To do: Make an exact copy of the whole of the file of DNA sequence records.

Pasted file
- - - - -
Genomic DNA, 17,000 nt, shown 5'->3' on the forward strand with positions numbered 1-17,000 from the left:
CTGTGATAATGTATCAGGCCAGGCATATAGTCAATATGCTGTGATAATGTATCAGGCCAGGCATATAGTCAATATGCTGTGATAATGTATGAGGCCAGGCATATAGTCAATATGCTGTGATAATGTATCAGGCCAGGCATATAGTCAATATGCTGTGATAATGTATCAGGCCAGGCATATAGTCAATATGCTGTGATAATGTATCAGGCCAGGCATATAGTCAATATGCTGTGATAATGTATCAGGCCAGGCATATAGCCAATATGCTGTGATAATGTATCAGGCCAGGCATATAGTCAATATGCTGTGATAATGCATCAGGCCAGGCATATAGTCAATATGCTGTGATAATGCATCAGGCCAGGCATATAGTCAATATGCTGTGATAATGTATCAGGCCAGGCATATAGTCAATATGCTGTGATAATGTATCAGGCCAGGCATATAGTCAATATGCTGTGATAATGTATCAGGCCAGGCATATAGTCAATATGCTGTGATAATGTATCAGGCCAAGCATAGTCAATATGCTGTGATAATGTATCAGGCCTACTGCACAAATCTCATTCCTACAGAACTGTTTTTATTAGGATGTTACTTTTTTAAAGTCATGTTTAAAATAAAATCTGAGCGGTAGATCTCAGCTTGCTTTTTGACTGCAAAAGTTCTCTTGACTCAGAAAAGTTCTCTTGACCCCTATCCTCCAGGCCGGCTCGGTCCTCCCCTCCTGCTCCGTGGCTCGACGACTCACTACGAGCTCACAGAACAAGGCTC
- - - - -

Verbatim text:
Genomic DNA, 17,000 nt, shown 5'->3' on the forward strand with positions numbered 1-17,000 from the left:
CTGTGATAATGTATCAGGCCAGGCATATAGTCAATATGCTGTGATAATGTATCAGGCCAGGCATATAGTCAATATGCTGTGATAATGTATGAGGCCAGGCATATAGTCAATATGCTGTGATAATGTATCAGGCCAGGCATATAGTCAATATGCTGTGATAATGTATCAGGCCAGGCATATAGTCAATATGCTGTGATAATGTATCAGGCCAGGCATATAGTCAATATGCTGTGATAATGTATCAGGCCAGGCATATAGCCAATATGCTGTGATAATGTATCAGGCCAGGCATATAGTCAATATGCTGTGATAATGCATCAGGCCAGGCATATAGTCAATATGCTGTGATAATGCATCAGGCCAGGCATATAGTCAATATGCTGTGATAATGTATCAGGCCAGGCATATAGTCAATATGCTGTGATAATGTATCAGGCCAGGCATATAGTCAATATGCTGTGATAATGTATCAGGCCAGGCATATAGTCAATATGCTGTGATAATGTATCAGGCCAAGCATAGTCAATATGCTGTGATAATGTATCAGGCCTACTGCACAAATCTCATTCCTACAGAACTGTTTTTATTAGGATGTTACTTTTTTAAAGTCATGTTTAAAATAAAATCTGAGCGGTAGATCTCAGCTTGCTTTTTGACTGCAAAAGTTCTCTTGACTCAGAAAAGTTCTCTTGACCCCTATCCTCCAGGCCGGCTCGGTCCTCCCCTCCTGCTCCGTGGCTCGACGACTCACTACGAGCTCACAGAACAAGGCTC